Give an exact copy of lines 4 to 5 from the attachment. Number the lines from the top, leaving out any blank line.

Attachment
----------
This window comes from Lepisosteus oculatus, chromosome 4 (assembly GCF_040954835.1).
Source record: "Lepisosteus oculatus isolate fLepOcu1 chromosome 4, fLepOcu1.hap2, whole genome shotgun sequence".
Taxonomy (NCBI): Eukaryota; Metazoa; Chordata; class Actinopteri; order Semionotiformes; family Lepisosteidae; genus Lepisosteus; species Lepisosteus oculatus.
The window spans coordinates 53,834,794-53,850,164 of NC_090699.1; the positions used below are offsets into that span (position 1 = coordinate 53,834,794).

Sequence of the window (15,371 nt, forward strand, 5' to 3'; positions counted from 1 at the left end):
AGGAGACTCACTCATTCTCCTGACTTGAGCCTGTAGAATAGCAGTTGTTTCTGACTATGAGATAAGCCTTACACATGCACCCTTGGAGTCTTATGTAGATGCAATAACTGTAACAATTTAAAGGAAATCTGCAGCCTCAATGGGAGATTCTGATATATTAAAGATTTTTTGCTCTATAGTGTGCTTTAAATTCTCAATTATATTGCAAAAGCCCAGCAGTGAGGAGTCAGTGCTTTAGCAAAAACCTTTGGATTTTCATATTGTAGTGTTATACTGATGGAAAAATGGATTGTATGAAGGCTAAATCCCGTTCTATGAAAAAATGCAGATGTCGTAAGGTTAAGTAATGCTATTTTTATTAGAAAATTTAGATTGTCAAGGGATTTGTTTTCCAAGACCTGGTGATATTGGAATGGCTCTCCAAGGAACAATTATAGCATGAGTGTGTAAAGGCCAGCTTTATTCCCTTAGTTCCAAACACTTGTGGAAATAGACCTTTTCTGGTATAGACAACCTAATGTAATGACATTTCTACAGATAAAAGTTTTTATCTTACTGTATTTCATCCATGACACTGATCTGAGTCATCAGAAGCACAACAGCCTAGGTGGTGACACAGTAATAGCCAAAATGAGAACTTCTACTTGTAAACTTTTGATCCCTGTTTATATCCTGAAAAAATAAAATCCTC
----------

The window spans coordinates 53,834,794-53,850,164 of NC_090699.1; the positions used below are offsets into that span (position 1 = coordinate 53,834,794).

Sequence of the window (15,371 nt, forward strand, 5' to 3'; positions counted from 1 at the left end):